The discussion in “Strike a different bargain with online video” written by Mark Briggs centers around the level of quality videos need to be in order to be successful on the Web.  When newspapers started publishing videos online, many editors felt they had to look similar to the videos that broadcast stations aired during typical newscasts – very polished with titles, transitions etc.  However, more recently, newspapers have began publishing videos that have only been roughly edited or were produced by citizen journalists on cell phones or digital cameras.  The question is, does it matter?  Does one work better?

The video examples that Brigg’s gives are from two journalists who specialize in tech stories, one from The New York Times, David Pogue, who spends a lot of time editing his work, and another from The Wall Street Journal, Walt Mossberg, who does little editing and inserts few “special effects” into his work.  With this beat, I think the polished video is nicer.  Technology can be a pretty dry subject, and therefore the videos with more music, fun transitions, etc. are more interesting to watch.  However, in general, I don’t think it matters.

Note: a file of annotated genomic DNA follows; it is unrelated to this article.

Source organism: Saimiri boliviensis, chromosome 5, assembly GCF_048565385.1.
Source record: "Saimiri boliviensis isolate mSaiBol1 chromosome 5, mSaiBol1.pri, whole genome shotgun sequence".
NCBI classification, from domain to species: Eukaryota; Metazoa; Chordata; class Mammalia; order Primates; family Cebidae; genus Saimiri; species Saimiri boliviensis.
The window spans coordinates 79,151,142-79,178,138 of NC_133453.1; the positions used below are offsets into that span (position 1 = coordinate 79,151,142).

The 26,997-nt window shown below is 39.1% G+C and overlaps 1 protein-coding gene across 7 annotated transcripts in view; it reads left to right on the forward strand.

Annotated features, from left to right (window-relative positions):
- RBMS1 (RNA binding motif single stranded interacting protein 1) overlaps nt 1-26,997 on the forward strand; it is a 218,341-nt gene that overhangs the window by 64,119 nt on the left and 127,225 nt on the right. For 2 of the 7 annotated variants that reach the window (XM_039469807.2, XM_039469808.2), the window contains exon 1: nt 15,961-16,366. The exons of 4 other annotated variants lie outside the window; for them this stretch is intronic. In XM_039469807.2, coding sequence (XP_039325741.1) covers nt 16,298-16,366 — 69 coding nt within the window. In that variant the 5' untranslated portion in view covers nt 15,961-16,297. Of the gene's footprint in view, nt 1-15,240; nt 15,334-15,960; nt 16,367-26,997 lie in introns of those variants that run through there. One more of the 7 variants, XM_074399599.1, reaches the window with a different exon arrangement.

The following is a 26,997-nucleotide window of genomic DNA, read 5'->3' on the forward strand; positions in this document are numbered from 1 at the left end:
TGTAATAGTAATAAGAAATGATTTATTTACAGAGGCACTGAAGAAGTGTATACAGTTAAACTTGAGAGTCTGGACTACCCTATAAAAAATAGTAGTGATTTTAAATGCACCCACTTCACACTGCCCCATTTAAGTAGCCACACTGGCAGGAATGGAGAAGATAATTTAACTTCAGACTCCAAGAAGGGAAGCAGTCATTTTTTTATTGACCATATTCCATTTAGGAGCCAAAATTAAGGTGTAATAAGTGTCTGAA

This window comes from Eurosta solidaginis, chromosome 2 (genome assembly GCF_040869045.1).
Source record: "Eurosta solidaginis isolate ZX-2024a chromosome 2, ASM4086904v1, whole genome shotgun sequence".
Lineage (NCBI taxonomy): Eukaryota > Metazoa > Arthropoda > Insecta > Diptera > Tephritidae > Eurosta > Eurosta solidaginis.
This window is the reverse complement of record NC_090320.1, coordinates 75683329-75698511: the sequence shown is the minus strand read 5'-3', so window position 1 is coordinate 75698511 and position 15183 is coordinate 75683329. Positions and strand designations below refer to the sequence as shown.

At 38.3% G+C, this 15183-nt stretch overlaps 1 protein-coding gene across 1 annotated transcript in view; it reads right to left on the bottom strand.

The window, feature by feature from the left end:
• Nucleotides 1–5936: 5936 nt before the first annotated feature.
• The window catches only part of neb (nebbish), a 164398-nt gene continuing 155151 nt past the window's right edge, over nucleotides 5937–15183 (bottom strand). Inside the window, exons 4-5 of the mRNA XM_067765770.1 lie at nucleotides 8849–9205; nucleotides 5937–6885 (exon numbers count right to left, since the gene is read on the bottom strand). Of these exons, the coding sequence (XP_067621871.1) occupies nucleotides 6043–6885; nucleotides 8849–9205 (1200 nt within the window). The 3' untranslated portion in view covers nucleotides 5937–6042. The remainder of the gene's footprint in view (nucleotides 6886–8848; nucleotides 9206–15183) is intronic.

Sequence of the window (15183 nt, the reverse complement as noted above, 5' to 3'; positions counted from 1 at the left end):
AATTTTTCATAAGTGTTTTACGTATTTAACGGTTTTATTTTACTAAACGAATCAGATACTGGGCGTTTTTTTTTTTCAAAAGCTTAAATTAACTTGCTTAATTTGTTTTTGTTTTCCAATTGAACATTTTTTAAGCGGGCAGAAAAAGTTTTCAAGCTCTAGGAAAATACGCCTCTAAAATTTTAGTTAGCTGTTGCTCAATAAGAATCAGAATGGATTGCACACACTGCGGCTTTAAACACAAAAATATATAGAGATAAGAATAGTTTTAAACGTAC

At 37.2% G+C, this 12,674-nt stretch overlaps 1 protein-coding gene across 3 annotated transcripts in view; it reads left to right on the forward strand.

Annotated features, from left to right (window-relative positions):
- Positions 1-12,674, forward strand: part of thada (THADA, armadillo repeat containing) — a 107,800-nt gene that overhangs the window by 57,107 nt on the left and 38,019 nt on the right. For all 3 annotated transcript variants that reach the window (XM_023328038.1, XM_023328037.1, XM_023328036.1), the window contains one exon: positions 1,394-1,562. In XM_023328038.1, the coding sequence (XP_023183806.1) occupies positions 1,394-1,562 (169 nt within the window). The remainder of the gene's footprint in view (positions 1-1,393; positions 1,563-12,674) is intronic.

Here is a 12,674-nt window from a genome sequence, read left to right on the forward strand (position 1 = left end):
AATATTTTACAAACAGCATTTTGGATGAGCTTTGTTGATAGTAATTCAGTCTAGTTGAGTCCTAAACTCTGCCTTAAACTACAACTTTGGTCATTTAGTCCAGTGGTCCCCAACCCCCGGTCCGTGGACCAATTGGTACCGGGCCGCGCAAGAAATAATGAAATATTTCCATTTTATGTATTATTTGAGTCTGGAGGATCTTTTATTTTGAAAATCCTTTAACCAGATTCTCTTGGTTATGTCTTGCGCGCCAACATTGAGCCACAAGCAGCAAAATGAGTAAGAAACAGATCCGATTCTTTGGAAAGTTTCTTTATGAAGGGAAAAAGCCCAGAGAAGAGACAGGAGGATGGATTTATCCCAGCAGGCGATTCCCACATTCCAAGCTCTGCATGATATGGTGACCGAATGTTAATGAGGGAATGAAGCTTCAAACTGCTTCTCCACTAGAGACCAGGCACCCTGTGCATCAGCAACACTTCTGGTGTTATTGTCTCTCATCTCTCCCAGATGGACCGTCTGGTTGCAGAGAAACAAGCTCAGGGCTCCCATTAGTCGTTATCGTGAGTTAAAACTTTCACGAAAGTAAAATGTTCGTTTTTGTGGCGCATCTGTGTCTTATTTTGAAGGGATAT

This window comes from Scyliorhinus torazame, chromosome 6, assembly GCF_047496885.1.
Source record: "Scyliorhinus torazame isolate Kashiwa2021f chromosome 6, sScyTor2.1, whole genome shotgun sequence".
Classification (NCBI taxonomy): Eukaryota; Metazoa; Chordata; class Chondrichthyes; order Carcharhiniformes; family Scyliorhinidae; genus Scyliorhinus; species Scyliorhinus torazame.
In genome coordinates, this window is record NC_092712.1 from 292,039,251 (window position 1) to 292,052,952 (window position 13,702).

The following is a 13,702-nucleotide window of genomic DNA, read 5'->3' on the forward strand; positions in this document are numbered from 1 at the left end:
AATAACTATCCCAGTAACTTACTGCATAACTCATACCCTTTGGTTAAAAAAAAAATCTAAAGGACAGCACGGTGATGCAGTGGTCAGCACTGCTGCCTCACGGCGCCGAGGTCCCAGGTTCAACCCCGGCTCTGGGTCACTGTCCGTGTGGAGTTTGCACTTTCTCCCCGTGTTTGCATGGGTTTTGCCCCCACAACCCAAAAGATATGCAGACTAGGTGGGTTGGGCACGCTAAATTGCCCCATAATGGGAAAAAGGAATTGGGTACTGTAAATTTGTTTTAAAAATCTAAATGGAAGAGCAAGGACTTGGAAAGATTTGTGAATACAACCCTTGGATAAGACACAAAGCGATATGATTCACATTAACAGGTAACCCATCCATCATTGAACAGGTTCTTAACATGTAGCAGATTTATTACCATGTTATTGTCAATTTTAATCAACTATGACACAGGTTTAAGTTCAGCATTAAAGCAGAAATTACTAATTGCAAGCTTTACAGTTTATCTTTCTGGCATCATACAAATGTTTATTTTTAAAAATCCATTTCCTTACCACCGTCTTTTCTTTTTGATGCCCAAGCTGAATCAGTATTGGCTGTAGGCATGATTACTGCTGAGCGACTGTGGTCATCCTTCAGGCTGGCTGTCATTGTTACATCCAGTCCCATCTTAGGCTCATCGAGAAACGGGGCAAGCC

With breaking news and other big visual stories, I think being able to post something quickly (polished or not) is the most important thing.

For example, if a well-known building catches fire, if a city floods or if footage was captured of a really exciting sporting event, consumers won’t be looking for editing quality, they’ll just be looking for information.  In these cases, whichever news organization gets its video up first will probably get the most page views.

I think most websites are willing to post rougher videos.  Time-consuming editing has taken a back seat – for now it’s all about giving people the information they want quickly and getting a lot of site traffic.